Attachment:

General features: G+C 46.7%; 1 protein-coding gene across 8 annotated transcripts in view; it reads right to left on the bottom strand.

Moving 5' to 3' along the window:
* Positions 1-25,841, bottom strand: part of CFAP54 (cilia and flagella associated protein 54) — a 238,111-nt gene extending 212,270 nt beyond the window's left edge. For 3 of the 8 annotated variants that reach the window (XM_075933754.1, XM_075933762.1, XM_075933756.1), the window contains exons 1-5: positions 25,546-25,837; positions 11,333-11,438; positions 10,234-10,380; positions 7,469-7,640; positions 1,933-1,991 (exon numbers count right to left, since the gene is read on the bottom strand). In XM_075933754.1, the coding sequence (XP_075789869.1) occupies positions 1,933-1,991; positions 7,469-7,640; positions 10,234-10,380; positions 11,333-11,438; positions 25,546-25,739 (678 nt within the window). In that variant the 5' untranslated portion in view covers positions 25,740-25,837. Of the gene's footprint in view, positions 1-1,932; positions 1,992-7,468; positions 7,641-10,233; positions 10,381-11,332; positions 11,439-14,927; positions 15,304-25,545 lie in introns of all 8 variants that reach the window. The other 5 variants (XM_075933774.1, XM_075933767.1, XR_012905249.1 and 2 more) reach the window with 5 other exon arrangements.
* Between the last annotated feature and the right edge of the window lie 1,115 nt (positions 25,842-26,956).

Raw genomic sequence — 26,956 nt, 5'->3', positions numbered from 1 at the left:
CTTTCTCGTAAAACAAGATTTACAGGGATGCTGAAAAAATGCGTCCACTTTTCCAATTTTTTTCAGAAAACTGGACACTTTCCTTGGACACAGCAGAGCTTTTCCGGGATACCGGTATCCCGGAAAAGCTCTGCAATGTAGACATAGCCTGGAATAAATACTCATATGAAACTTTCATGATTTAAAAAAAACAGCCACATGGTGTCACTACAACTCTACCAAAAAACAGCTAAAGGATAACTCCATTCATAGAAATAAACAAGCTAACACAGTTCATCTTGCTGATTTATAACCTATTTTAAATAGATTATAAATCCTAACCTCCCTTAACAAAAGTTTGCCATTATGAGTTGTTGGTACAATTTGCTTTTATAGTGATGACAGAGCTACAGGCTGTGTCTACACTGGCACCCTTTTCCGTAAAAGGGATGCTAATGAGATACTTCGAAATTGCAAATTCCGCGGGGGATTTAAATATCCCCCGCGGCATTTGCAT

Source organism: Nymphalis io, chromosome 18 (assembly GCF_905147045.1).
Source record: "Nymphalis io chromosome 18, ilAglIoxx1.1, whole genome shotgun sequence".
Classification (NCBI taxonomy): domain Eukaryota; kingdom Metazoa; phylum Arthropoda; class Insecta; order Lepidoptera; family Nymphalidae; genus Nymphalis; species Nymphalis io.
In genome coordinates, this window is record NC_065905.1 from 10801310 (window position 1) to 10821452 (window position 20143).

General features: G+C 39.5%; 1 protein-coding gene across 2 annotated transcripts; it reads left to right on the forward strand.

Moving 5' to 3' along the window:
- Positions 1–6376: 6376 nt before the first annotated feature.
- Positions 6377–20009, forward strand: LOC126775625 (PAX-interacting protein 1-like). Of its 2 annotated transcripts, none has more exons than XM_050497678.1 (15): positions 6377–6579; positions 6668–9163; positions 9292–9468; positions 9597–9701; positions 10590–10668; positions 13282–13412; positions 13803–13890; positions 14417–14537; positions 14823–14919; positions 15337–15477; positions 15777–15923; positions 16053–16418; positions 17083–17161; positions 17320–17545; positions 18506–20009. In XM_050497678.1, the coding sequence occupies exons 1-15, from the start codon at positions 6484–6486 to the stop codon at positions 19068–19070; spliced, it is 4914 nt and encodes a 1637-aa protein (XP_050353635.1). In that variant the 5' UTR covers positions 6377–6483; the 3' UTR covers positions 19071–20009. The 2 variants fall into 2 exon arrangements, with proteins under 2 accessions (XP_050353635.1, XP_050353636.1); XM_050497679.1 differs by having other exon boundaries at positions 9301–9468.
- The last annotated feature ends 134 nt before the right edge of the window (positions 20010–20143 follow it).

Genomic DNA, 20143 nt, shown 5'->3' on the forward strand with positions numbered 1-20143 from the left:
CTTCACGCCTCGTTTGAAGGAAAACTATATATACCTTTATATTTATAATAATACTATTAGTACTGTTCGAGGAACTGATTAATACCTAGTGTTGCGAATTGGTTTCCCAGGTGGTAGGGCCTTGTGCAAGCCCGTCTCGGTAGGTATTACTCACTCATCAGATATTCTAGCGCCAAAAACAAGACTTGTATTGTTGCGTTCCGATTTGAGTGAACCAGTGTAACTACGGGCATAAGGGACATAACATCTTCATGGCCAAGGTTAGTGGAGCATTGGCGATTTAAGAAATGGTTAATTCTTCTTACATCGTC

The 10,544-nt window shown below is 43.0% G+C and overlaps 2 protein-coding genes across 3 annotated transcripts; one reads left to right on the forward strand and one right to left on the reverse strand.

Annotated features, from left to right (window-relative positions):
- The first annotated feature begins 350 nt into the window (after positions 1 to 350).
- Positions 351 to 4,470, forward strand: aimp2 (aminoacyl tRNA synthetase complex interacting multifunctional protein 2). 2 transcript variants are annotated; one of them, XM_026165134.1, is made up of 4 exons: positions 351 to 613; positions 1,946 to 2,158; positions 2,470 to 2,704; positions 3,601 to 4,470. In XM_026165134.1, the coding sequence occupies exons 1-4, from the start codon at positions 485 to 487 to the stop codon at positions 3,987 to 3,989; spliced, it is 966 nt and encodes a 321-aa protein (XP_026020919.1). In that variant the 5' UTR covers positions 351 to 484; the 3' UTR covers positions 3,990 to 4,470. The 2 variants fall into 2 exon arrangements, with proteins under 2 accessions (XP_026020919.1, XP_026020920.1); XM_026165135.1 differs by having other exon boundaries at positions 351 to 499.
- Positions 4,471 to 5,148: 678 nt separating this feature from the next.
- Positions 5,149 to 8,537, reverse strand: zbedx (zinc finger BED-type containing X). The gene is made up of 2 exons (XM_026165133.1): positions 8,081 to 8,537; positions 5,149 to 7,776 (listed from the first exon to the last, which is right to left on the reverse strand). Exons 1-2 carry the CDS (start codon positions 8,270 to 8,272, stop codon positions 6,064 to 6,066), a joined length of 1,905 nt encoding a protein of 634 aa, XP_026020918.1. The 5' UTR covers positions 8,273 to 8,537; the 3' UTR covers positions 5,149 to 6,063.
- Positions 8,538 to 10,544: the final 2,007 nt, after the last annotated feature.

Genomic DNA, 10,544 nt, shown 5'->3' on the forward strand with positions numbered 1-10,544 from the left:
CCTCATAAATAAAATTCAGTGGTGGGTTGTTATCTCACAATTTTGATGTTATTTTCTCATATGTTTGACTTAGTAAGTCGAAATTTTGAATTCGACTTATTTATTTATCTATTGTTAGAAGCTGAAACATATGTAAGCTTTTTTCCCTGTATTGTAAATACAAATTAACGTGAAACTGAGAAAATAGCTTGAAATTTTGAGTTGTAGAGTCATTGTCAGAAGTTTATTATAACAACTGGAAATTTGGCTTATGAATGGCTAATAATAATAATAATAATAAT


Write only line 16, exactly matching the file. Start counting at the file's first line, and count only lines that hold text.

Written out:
Genomic DNA, 20143 nt, shown 5'->3' on the forward strand with positions numbered 1-20143 from the left: